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#4246: Activists Block Streets in Haiti (fwd)


Friday June 16 10:36 AM ET  Activists Block Streets in Haiti

 By MICHAEL NORTON, Associated Press Writer 

 PORT-AU-PRINCE, Haiti (AP) - Militant supporters of former President
Jean-Bertrand Aristide blocked downtown Port-au-Prince on Friday,
setting up barricades of flaming tires and stoning passing cars to
demand the results from local and legislative elections. ``If the
electoral council doesn't publish the results by 2 p.m. we'll block the
country and we don't know what will happen after,'' grass-roots
spokesman Serge Vilain said in an interview with private Radio
Metropole. The elections are considered critical to restoring democracy
and foreign aid to Haiti, which has been without a Parliament since
President Rene Preval dismissed legislators in January 1999 to resolve a
power struggle. Downtown stores and schools stayed shut after activists
set up barricades before dawn Friday on the national highway leading to
Port-au-Prince and on a main  north-south artery.                    
Firefighters and police occasionally intervened to remove the blockades,
but the small groups of activists rebuilt them. Preliminary results
published last month showed Aristide's Lavalas Family party winning 16
of l7 Senate seats contested May 21 and more than 20 seats in the
83-member House of Deputies. On Tuesday, electoral official Luciano
Pharaon told reporters he had sent the final results to the electoral
 council. Since then, no reason has been given for the delay in their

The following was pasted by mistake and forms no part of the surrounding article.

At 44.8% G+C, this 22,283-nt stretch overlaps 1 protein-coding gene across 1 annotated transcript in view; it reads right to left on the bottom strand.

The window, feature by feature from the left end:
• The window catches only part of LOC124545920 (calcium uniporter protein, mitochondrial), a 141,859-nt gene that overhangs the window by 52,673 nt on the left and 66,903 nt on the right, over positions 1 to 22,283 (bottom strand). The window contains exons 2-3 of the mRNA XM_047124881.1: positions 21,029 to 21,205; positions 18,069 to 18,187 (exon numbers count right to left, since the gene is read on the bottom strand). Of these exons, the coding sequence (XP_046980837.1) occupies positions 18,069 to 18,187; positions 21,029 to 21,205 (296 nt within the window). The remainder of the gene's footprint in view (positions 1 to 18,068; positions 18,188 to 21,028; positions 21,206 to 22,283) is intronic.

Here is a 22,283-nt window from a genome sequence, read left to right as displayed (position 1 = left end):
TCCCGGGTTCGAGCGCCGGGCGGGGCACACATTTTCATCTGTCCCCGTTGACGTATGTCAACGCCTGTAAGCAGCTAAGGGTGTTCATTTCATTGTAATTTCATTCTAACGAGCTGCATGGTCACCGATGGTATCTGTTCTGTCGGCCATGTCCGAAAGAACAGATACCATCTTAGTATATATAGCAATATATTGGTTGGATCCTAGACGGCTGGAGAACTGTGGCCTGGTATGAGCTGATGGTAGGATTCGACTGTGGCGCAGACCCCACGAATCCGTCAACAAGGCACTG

publication. More than 2 million Haitian voters - 60 percent of the
electorate - cast their ballots in elections that the National
 Council of Election Observers and the Organization of American States
Observation Mission said were acceptable despite numerous
irregularities. Nevertheless, both observer teams have criticized the
method used to determine first-round senate winners - calculating the
required 50 percent plus one vote on the basis of votes won by top
contenders instead of all contenders - as not conforming with electoral
law. That count method gave at least eight of the 17 contested seats to
Aristide candidates who otherwise would have to face a second round of
balloting June 25. The United States and United Nations supported the
objections, which the provisional electoral council rejected. Charging
the elections were fraudulent and set up to favor Aristide candidates,
opposition parties have called for the resignation of the electoral
council. On Thursday two members of the nine-person council announced
their resignations in response. Aristide is largely favored to sweep
November presidential elections.